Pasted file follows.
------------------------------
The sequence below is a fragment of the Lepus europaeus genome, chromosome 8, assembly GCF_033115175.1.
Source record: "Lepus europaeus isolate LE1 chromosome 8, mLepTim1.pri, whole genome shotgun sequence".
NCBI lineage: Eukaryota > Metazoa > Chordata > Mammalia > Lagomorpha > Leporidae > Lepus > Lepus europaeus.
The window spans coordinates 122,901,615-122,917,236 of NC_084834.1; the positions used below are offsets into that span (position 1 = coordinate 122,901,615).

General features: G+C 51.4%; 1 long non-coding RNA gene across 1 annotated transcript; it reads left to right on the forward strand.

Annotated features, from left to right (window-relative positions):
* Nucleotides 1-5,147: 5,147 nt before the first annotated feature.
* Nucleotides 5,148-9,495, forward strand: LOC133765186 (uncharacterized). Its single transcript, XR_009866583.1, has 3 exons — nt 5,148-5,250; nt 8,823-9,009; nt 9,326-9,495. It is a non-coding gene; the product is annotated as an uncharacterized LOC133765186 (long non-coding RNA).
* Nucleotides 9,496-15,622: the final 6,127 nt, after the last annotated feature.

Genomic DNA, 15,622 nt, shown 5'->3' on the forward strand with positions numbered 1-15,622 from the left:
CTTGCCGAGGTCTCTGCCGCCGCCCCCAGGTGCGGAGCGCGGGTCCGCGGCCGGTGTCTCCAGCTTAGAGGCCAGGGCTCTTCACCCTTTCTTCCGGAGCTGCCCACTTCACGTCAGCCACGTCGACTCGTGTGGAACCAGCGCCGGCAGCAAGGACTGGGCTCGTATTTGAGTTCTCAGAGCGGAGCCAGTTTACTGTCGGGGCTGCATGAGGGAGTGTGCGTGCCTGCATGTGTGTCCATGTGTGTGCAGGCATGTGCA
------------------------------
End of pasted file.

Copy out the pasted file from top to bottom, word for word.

The sequence below is a fragment of the Lepus europaeus genome, chromosome 8, assembly GCF_033115175.1.
Source record: "Lepus europaeus isolate LE1 chromosome 8, mLepTim1.pri, whole genome shotgun sequence".
NCBI lineage: Eukaryota > Metazoa > Chordata > Mammalia > Lagomorpha > Leporidae > Lepus > Lepus europaeus.
The window spans coordinates 122,901,615-122,917,236 of NC_084834.1; the positions used below are offsets into that span (position 1 = coordinate 122,901,615).

General features: G+C 51.4%; 1 long non-coding RNA gene across 1 annotated transcript; it reads left to right on the forward strand.

Annotated features, from left to right (window-relative positions):
* Nucleotides 1-5,147: 5,147 nt before the first annotated feature.
* Nucleotides 5,148-9,495, forward strand: LOC133765186 (uncharacterized). Its single transcript, XR_009866583.1, has 3 exons — nt 5,148-5,250; nt 8,823-9,009; nt 9,326-9,495. It is a non-coding gene; the product is annotated as an uncharacterized LOC133765186 (long non-coding RNA).
* Nucleotides 9,496-15,622: the final 6,127 nt, after the last annotated feature.

Genomic DNA, 15,622 nt, shown 5'->3' on the forward strand with positions numbered 1-15,622 from the left:
CTTGCCGAGGTCTCTGCCGCCGCCCCCAGGTGCGGAGCGCGGGTCCGCGGCCGGTGTCTCCAGCTTAGAGGCCAGGGCTCTTCACCCTTTCTTCCGGAGCTGCCCACTTCACGTCAGCCACGTCGACTCGTGTGGAACCAGCGCCGGCAGCAAGGACTGGGCTCGTATTTGAGTTCTCAGAGCGGAGCCAGTTTACTGTCGGGGCTGCATGAGGGAGTGTGCGTGCCTGCATGTGTGTCCATGTGTGTGCAGGCATGTGCA